48. 48. P a g e | 48We published an overall update on Solvency II in June 2010 on all pillarsof the Directive to inform and motivate firms to take action as needed.We have tailored our information for smaller insurers through our eventsand our website, including things for firms to consider when creatingtheir implementation plans.We also gave briefings to market analysts and ratings agencies (February2011), and to non-executive directors of insurance and reinsurance firms(January and April 2011) as part of our educational programme.2011/12 is critical in our preparations for implementing Solvency II, inEurope and the UK.We are confident that our implementation approach will help us deliverour Solvency II programme and carry out our obligations fully. _____________________________________________________________ International Association of Risk and Compliance Professionals (IARCP) www.risk-compliance-association.com
  49. 49. P a g e | 49NUMBER 4Interview with Gabriel Bernardino,Chairman of EIOPA, conducted by JanWagner, Versicherungsmagazin(Germany)The EU’s new regulatory regime for insurers,known as Solvency II, will take effect from 2014.Although hailed by EU regulators as aninnovation, the regime has come under sharpcriticism from smaller insurers, including severalin Germany.They complain that the scheme favors biggerinsurers who have the resources to easily adjustto the new regime.Wrong says Gabriel Bernardino, who as chairman of the EU insuranceand pension regulator EIOPA will be Solvency II’s chief enforcer.Versicherungsmagazin spoke to him at length.Why is Solvency II needed? Has not Solvency I ensured for awell (functioning insurance industry? I know of no cases inGermany where the insured lost their money when an insurerwent under.The idea was never that Solvency II would fix the market becauseSolvency I failed, or because insurers needed more capital.The idea was rather a move toward a risk_based system.The problem is that there is misallocation of capital among companies.Some have more capital than they need, and some have less. _____________________________________________________________ International Association of Risk and Compliance Professionals (IARCP) www.risk-compliance-association.com
  50. 50. P a g e | 50This has negative consequences for protection and pricing.To illustrate this, let us take two insurance firms with the same liabilitiesbut two different investment strategies.One is based on shares and the other is based on bonds.From a market perspective, you would conclude that the firm with a sharedriven strategy would need to hold more capital than the one with a bonddriven one.But the current regime doesn’t require this! The risks on the asset side arenot taken into account, and that’s what Solvency II aims to resolve.Are European insurers prepared for the transition to Solvency II?When Solvency II begins in 2014, there will be no ‘Big Bang.’That’s because some of its elements are already in the system.In Germany for example, incentives for better risk management andgovernance are embedded in MaRisk, which is already in force.The objective is not to force insurers to have more capital. It is rather tohave capital better aligned with the risks.You will have companies that have more capital than they need under arisk based system and others that do have less than they need.For those who have less, it’s fair to ask them to raise more capital.But even in the latter situation, Solvency II is accommodating.You don’t need to apply it immediately from 2014, so you have time toraise the capital you need.Another example is the life business where a transition period applies tocalculations of the liabilities according to Solvency II. _____________________________________________________________ International Association of Risk and Compliance Professionals (IARCP) www.risk-compliance-association.com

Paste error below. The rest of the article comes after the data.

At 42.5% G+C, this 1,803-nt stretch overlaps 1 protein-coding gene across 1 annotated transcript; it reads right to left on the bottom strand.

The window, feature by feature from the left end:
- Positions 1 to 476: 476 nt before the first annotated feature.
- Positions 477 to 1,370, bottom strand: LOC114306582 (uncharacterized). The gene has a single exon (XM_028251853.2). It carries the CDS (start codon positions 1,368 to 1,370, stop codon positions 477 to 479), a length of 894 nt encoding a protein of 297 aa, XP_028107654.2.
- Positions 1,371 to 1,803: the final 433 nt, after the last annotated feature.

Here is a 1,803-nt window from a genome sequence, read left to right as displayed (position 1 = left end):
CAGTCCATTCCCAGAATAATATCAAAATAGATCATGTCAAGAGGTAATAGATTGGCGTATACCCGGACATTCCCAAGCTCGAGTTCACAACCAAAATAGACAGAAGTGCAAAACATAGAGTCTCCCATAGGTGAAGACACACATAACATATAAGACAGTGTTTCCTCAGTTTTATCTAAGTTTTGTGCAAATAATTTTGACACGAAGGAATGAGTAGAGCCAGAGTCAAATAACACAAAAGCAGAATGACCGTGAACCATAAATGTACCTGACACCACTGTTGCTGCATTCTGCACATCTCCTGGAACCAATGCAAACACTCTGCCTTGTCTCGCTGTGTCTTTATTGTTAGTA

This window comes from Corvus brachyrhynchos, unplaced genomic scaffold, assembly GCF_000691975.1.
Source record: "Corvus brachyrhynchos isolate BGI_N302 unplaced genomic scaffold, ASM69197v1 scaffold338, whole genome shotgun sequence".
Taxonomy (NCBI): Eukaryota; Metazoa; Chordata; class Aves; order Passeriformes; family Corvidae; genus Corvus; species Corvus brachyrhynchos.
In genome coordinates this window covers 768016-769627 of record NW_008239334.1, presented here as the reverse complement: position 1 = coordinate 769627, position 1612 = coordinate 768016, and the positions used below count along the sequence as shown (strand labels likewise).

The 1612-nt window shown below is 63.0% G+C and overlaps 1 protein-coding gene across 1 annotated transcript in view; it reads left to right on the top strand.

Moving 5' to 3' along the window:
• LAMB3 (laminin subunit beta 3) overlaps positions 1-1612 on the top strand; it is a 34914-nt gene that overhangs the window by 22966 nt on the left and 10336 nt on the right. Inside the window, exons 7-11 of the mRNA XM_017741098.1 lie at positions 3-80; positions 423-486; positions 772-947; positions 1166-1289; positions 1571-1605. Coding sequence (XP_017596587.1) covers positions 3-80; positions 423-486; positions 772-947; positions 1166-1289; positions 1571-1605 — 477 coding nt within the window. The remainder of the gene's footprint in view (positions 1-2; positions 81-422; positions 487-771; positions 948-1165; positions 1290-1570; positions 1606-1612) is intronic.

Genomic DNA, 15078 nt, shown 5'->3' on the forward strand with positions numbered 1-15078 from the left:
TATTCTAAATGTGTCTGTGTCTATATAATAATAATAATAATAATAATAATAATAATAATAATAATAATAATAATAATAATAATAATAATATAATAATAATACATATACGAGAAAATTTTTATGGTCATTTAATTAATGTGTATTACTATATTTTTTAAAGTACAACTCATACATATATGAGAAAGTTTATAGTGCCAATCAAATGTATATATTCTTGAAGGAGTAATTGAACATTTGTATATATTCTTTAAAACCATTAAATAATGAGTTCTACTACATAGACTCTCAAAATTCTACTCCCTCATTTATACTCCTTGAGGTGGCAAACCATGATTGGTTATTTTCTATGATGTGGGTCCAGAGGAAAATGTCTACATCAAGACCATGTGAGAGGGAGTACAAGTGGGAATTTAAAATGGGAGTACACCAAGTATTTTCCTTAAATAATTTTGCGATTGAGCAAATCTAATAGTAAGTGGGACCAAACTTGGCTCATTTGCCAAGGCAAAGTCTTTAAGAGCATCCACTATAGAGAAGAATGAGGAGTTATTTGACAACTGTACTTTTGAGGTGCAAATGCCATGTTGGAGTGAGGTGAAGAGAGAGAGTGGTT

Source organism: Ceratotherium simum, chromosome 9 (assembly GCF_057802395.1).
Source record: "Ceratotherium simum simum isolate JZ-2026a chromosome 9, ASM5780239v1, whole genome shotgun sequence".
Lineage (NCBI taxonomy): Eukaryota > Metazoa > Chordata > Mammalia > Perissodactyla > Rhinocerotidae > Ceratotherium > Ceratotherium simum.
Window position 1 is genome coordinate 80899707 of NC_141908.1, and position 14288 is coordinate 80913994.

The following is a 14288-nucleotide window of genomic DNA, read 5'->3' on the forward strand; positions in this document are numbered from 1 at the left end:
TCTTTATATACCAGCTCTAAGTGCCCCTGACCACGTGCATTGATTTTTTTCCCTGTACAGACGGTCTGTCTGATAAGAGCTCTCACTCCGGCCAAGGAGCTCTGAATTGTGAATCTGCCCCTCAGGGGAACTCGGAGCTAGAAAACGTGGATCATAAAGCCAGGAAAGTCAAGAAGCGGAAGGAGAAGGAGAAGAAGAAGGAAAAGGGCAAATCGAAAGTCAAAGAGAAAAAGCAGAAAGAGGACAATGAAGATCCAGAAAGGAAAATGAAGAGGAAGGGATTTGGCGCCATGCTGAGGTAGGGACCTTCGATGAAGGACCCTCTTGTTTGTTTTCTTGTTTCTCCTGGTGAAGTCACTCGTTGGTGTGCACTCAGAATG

51. 51. P a g e | 51Isn’t it true though that big listed insurers have an advantageover mutuals, as they will be able to raise the capital they needunder Solvency II more easily?If you look at mutuals around Europe, they collectively have much morecapital than public companies.I therefore don’t think Solvency II will be a big burden for them.Moreover: If they can demonstrate to the regulator that they effectivelymanage the risks on their investments, they may deviate from thestandard model with its set of risk charges and use an internal one whichis more flexible.So smaller insurers have nothing to fear from Solvency II?I’m not saying that the introduction of Solvency II will have no effect onthe market.Something like this always does.One possible consequence of Solvency II is that there will be someconcentration in certain markets. But we’re seeing this already!Some insurers complain that Solvency II will compel them toinvest in safe, but low yielding instruments like bonds, as theycarry no risk charge.Clearly that’s not what we have seen and that’s not what we will see.The US asset manager Black Rock did a survey some months ago inwhich it asked European insurers what asset classes they would targeteven under Solvency II.They replied that they would invest more in alternative investments likehedge funds, venture capital and project finance.And why? _____________________________________________________________ International Association of Risk and Compliance Professionals (IARCP) www.risk-compliance-association.com